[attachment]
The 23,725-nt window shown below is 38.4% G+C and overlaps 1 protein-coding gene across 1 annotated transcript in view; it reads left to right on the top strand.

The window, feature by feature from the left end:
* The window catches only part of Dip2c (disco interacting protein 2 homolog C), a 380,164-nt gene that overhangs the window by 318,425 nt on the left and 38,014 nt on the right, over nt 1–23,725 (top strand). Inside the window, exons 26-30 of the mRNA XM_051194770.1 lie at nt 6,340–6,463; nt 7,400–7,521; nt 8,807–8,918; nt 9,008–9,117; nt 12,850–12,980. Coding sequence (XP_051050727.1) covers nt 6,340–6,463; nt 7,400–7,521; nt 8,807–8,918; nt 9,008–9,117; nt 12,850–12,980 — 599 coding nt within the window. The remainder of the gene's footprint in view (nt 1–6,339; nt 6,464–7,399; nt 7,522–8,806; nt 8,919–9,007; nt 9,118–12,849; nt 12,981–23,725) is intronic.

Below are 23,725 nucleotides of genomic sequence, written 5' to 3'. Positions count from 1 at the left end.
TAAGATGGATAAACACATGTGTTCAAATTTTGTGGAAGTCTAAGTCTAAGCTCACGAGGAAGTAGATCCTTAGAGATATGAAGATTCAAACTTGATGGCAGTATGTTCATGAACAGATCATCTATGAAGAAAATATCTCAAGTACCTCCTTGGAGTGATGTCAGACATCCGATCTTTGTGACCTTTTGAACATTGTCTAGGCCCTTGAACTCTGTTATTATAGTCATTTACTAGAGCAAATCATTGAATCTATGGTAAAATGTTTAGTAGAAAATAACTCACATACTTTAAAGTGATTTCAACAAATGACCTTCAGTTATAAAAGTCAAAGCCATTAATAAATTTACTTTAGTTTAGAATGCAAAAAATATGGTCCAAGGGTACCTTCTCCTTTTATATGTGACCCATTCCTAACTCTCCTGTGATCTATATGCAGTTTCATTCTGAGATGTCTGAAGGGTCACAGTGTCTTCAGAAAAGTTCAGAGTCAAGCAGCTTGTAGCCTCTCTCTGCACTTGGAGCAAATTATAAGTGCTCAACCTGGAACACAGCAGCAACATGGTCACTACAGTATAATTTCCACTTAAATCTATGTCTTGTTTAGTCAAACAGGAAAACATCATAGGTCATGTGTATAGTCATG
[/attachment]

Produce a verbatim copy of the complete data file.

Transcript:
The 23,725-nt window shown below is 38.4% G+C and overlaps 1 protein-coding gene across 1 annotated transcript in view; it reads left to right on the top strand.

The window, feature by feature from the left end:
* The window catches only part of Dip2c (disco interacting protein 2 homolog C), a 380,164-nt gene that overhangs the window by 318,425 nt on the left and 38,014 nt on the right, over nt 1–23,725 (top strand). Inside the window, exons 26-30 of the mRNA XM_051194770.1 lie at nt 6,340–6,463; nt 7,400–7,521; nt 8,807–8,918; nt 9,008–9,117; nt 12,850–12,980. Coding sequence (XP_051050727.1) covers nt 6,340–6,463; nt 7,400–7,521; nt 8,807–8,918; nt 9,008–9,117; nt 12,850–12,980 — 599 coding nt within the window. The remainder of the gene's footprint in view (nt 1–6,339; nt 6,464–7,399; nt 7,522–8,806; nt 8,919–9,007; nt 9,118–12,849; nt 12,981–23,725) is intronic.

Below are 23,725 nucleotides of genomic sequence, written 5' to 3'. Positions count from 1 at the left end.
TAAGATGGATAAACACATGTGTTCAAATTTTGTGGAAGTCTAAGTCTAAGCTCACGAGGAAGTAGATCCTTAGAGATATGAAGATTCAAACTTGATGGCAGTATGTTCATGAACAGATCATCTATGAAGAAAATATCTCAAGTACCTCCTTGGAGTGATGTCAGACATCCGATCTTTGTGACCTTTTGAACATTGTCTAGGCCCTTGAACTCTGTTATTATAGTCATTTACTAGAGCAAATCATTGAATCTATGGTAAAATGTTTAGTAGAAAATAACTCACATACTTTAAAGTGATTTCAACAAATGACCTTCAGTTATAAAAGTCAAAGCCATTAATAAATTTACTTTAGTTTAGAATGCAAAAAATATGGTCCAAGGGTACCTTCTCCTTTTATATGTGACCCATTCCTAACTCTCCTGTGATCTATATGCAGTTTCATTCTGAGATGTCTGAAGGGTCACAGTGTCTTCAGAAAAGTTCAGAGTCAAGCAGCTTGTAGCCTCTCTCTGCACTTGGAGCAAATTATAAGTGCTCAACCTGGAACACAGCAGCAACATGGTCACTACAGTATAATTTCCACTTAAATCTATGTCTTGTTTAGTCAAACAGGAAAACATCATAGGTCATGTGTATAGTCATG